Wednesday, September 9, 2009

Do I consider the iPhone a gaming platform?

I couldn't help but ask myself that question after seeing the graph from Apple's "Rock and Roll" event presentation today (image from Engadget). While I have an iPhone and do play games on it from time to time, do I think of it as a competitor to the mobile platforms from the more traditional gaming hardware manufacturers?

Simply, no. Instead, I still consider my iPhone to be a phone first, maybe a mobile web browser second, and a utility thirdly. I probably associate my iPhone with games and the very bottom of the list. But enough about me, can other people appropriately call the iPhone and iPod Touch a mobile gaming platform?

Certainly Apple would like us to "bestow" the iPhone OS as a gaming platform, but I don't think that the core gaming audience would agree to do that. I can see how those who have not been gaming for several years up until their iPhone purchase would want to call it a gaming platform, but ultimately we have to understand exactly what makes up the over 21,000 games available on the App Store.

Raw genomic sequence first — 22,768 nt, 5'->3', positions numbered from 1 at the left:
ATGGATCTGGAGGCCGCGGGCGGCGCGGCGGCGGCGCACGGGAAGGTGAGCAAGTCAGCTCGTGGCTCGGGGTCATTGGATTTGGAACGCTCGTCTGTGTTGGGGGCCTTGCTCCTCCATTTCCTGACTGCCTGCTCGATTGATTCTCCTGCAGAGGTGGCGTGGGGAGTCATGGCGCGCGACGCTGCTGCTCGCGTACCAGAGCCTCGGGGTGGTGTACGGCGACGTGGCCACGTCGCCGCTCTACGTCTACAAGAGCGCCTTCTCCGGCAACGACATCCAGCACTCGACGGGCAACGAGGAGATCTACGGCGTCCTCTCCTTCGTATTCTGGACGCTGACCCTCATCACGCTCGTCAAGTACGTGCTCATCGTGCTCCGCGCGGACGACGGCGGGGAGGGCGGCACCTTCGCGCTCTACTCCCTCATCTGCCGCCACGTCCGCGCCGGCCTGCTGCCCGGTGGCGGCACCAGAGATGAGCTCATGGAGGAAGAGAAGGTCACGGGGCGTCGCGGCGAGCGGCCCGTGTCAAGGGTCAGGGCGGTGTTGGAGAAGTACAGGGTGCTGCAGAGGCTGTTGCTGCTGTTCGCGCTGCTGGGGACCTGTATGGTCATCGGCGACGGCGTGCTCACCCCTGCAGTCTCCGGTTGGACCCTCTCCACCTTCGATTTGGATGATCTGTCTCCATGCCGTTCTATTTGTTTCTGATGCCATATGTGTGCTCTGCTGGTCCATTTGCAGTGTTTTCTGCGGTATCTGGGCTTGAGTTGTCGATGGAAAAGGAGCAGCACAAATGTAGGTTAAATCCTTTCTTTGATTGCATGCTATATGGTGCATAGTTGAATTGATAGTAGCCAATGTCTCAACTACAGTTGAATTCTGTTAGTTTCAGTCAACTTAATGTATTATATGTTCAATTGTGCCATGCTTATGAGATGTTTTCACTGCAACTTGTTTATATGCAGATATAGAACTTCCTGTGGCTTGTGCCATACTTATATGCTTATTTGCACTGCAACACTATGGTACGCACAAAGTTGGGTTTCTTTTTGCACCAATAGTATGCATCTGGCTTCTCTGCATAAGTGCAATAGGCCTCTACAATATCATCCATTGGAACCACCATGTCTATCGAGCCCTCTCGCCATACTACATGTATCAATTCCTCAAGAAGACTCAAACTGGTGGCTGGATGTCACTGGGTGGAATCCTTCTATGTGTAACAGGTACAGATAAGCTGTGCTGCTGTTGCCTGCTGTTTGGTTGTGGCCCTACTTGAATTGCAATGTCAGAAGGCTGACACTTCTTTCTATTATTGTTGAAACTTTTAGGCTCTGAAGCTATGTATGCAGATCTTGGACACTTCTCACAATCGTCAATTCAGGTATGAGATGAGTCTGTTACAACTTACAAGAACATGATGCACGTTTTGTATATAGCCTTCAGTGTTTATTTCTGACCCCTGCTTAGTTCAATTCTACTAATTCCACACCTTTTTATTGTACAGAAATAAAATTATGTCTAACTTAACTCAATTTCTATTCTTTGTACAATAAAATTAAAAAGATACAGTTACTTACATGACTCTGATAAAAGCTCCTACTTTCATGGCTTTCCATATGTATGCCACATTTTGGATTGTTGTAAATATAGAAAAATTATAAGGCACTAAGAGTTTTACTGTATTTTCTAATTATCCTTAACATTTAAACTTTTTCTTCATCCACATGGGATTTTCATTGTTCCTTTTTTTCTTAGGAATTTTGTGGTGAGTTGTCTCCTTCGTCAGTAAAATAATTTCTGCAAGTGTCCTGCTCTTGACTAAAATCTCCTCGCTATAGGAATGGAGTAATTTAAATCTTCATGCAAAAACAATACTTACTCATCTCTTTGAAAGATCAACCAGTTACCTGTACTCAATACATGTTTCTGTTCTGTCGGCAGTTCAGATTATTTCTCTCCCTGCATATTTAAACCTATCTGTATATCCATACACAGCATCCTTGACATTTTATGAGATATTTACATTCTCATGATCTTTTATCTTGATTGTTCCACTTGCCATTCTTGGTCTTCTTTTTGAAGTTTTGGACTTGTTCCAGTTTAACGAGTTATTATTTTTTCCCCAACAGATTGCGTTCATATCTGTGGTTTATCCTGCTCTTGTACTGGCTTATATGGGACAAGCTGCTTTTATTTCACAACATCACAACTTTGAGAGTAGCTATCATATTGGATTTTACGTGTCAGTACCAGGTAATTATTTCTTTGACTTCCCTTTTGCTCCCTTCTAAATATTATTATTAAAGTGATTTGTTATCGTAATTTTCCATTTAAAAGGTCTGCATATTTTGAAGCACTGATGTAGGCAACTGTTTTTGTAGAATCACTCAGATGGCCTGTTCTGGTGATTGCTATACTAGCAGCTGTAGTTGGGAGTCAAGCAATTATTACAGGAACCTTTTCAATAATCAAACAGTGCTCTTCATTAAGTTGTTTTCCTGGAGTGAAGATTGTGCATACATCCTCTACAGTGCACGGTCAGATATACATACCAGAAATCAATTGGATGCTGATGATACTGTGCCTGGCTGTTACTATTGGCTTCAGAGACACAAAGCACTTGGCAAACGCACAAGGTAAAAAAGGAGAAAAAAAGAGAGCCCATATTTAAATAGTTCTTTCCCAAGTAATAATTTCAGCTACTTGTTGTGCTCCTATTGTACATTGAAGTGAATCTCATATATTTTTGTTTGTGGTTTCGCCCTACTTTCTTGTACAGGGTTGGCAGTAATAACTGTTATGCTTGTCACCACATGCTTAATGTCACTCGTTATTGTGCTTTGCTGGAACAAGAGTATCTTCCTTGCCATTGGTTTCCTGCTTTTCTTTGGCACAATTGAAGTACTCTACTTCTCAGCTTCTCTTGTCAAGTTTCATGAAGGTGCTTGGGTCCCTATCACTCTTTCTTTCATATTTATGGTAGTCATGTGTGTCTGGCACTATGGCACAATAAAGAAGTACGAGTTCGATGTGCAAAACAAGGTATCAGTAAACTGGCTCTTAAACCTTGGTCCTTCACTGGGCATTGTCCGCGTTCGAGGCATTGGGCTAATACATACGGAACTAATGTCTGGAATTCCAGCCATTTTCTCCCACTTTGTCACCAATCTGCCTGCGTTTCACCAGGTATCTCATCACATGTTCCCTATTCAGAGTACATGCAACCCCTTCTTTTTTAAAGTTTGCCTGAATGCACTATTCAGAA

Anyone with the ability to infer things about the App Store can tell you that a huge chunk of those 21,000 games are repeats, one-offs, and copies. The App Store has a huge problem with multiple apps being released that all accomplish the same thing. That's what the ratings system is supposed to help with: whittling down all of those repeat apps down to the cream of the crop.

In some ways, you can surmise the problems the App Store faces with it's strengths. With so many developers creating new applications, it's hard to imagine any one niche going without an App to fill its space, but with all of those developers come the copy-cats and crappy apps that wouldn't necessarily exist if there was a bit more of a hump to get over in order to start programming for the iPhone OS. While the App Store has probably revolutionized the way the major publishers and developers look at gaming at large, it will always be plagued with Apps that aren't exactly all there.

Would you trade the 3,680 title library the Nintendo DS has for the App Store's 21,178 games? I know I wouldn't, and that's even counting all of the Imagine: Babyz titles out there.

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